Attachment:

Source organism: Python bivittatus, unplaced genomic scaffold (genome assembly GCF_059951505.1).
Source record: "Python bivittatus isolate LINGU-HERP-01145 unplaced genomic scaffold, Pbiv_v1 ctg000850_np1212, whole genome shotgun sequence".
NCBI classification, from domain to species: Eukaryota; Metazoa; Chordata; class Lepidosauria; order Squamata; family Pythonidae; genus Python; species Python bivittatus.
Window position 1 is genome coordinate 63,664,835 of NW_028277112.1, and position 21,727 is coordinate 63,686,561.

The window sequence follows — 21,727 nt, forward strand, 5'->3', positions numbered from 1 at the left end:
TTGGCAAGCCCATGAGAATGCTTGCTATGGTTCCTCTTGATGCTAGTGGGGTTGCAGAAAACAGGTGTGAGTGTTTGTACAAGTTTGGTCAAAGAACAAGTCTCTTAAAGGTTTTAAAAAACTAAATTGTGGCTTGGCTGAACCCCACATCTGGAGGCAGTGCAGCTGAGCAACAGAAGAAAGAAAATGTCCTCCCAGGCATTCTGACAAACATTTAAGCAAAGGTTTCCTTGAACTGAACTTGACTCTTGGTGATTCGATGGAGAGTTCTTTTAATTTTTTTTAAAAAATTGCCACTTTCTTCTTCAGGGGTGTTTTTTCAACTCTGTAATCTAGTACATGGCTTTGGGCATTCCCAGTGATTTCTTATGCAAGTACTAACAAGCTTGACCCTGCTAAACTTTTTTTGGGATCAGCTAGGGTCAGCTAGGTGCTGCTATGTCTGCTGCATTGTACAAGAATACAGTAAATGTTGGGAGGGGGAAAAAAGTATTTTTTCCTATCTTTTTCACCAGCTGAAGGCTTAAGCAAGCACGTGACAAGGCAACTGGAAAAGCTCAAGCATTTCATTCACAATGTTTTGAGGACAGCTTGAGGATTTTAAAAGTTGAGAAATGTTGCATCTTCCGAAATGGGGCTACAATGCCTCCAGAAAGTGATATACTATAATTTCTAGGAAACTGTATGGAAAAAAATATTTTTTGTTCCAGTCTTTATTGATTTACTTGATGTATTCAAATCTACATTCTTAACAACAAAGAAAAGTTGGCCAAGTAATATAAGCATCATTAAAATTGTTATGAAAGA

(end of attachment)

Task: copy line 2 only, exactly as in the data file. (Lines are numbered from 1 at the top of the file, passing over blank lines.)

Source record: "Python bivittatus isolate LINGU-HERP-01145 unplaced genomic scaffold, Pbiv_v1 ctg000850_np1212, whole genome shotgun sequence".